Completed Atlas Pages

Flora of New Jersey Project: The Source for NJ Wild Plant Information

This page is your portal to modern up to date information on New Jersey’s wild plants. The Flora of New Jersey Project is a non-profit incorporated group of botanists and ecologists whose aim is to generate an up-to-date description for each of our species accompanied by distribution maps for each taxon present or formerly present in our state.  We envision two separate products that will serve the New Jersey botanical community and the general public: an atlas and a manual.  The Atlas is being developed plant by plant, with their progress chronicled by this web site and viewable under the Selected Family/Genus tab located on the  upper left margin of this page. The Manual is being assembled in a similar way with the progress presented as completed taxon submission viewable under the Committee Page.  Please click through the topic tabs at the top of this page to see our personnel and the progress posted to date.  It is the intention of this organization to  make all of this information freely available as it is generated.  Please take advantage of our botanical knowledge to enhance your enjoyment of New Jersey’s flora.

Botanical New Jersey: A Confluence of Northern and Southern Floras

Vegetation and Physiography of NJ

Vegetation Zones & Physiography of NJ

New Jersey occupies a unique position on the North American continent.  Bordered by the Atlantic Ocean to the east and the Appalachian Mountains on the west, New Jersey’s landscape is divided into five physiographic regions: Valley and Ridge, The Highlands, Piedmont, Inner and Outer Coastal Plains. This is a substantial number of physical regions for such a small footprint.  Within a few hours one can travel from North Hardwoods reminiscent of New England in Sussex County to Southern Mixed Hardwood swamps similar to those of the Carolina’s in Cape May County.  Our state is at the intersection of coastal and continental biomes.  Our state is the northern and the southern extent for many species, making New Jersey a battle ground of sorts for the plant migration expansion and contraction.

The most recent chapter in the story of our flora began in the Pleistocene.  The waxing and waning of glacial ice and peri-glacial climates shaped our flora in ways dissimilar to much of the continent.  Subsequent alterations in cool and warm cycles, with moist and arid periods provided motives for plant migrations and distribution.  The presence of mega fauna then the advent of man, first early Americans followed by European immigrants, produced landscapes that influenced species assemblages resulting in the flora present today.

Our geographic position relative to New York and Philadelphia allowed our landscape to be studied as early as any other area  in the northeastern North America.  A list of botanists who have studied New Jersey’s exciting landscapes would look like a who’s-who in the subject.  The draw of our mountainous north and the sandy Pine Barrens in the south, the rich Delaware River valley on the west and the seemingly never ending salt marshes of the Atlantic Ocean’s edge provided people such as Nathanial L. Britton, M.L. Fernald,  Peter Kalm,  Bayard Long and Witmer Stone endless hours of floral study.   This botanical calling continues today with this project.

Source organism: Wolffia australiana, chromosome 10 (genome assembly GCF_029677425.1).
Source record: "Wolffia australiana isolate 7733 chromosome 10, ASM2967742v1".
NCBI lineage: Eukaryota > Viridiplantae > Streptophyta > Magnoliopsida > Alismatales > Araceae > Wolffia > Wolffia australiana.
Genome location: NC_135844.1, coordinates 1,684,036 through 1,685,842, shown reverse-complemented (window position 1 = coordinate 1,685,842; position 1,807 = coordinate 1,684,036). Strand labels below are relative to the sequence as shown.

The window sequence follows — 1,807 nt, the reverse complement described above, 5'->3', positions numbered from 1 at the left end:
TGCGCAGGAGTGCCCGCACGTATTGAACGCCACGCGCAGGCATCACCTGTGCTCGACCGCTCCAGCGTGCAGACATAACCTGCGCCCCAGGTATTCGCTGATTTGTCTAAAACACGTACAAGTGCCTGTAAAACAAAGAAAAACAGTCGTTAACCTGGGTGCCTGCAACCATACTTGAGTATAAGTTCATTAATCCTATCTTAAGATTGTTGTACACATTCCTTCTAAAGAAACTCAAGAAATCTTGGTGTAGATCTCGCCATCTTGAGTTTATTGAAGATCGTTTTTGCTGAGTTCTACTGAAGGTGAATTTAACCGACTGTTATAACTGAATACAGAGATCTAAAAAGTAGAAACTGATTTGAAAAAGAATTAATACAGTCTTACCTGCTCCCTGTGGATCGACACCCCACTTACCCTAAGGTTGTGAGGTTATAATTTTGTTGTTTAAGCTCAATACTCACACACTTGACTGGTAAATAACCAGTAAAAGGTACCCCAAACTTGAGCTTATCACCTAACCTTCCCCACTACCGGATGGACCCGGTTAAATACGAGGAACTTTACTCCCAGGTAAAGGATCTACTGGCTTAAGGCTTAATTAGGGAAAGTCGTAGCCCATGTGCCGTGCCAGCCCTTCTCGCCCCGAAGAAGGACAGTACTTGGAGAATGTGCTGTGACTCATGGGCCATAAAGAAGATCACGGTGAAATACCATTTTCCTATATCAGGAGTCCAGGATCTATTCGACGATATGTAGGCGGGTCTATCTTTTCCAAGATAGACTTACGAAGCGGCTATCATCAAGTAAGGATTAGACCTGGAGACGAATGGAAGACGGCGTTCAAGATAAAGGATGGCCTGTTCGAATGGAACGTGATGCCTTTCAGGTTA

New Jersey’s diverse landscape has been recorded to support approximately 3,000 taxa.  Karl Anderson’s most recent state plant list (2009) identifies 2,790 species and hybrids.  This list identified 1,976 as native, the remaining are alien to our landscape.  The most recent list provided by John Kartesz (1999) found 3,192 unique taxa within 176 families, 918 genera, 2,890 species, 580 varieties, 224 subspecies and 116 hybrids.  The difference between the various totals is based on research, record availability and an ever changing nomenclature.  The Flora of New Jersey Project hopes to provide a new understanding of all species, their numbers and their proper names.  We hope to provide a separate and hopefully definitive count of families, genera, species and all lower taxa growing wild within our borders.

How we work

Botanists in the Flora of New Jersey Project are in the process of visiting herbaria to gather information on all plant specimens collected in New Jersey. The herbaria we are covering are Chrysler, Philadelphia Academy of Natural Sciences, New York Botanical Garden, and Brooklyn Botanic Garden. Data collected include taxon (as authenticated by FNJP botanists), collection date, location, habitat, and phenology data.  The forms to complete these tasks are available on the Download page.

To ensure that our information reflects the current-day flora, the herbarium information will be supplemented with published data and field observations by FNJP members. All information will be entered into a comprehensive database, which will be used to generate distribution maps and dates of flowering and fruiting.

We are also using (with permission) information from Mary Y. Hough’s 1983 book, New Jersey Wild Plants (Harmony Press, Harmony, New Jersey).  This early State-wide atlas will be supplement with new information and up to date nomenclature, providing an ever evolving Atlas.

Join us

The Flora of New Jersey Project welcomes and seeks interested individuals or institutions to become official members—and financial supporters—of the Project. For more information download our membership form or visit the Become a Member page.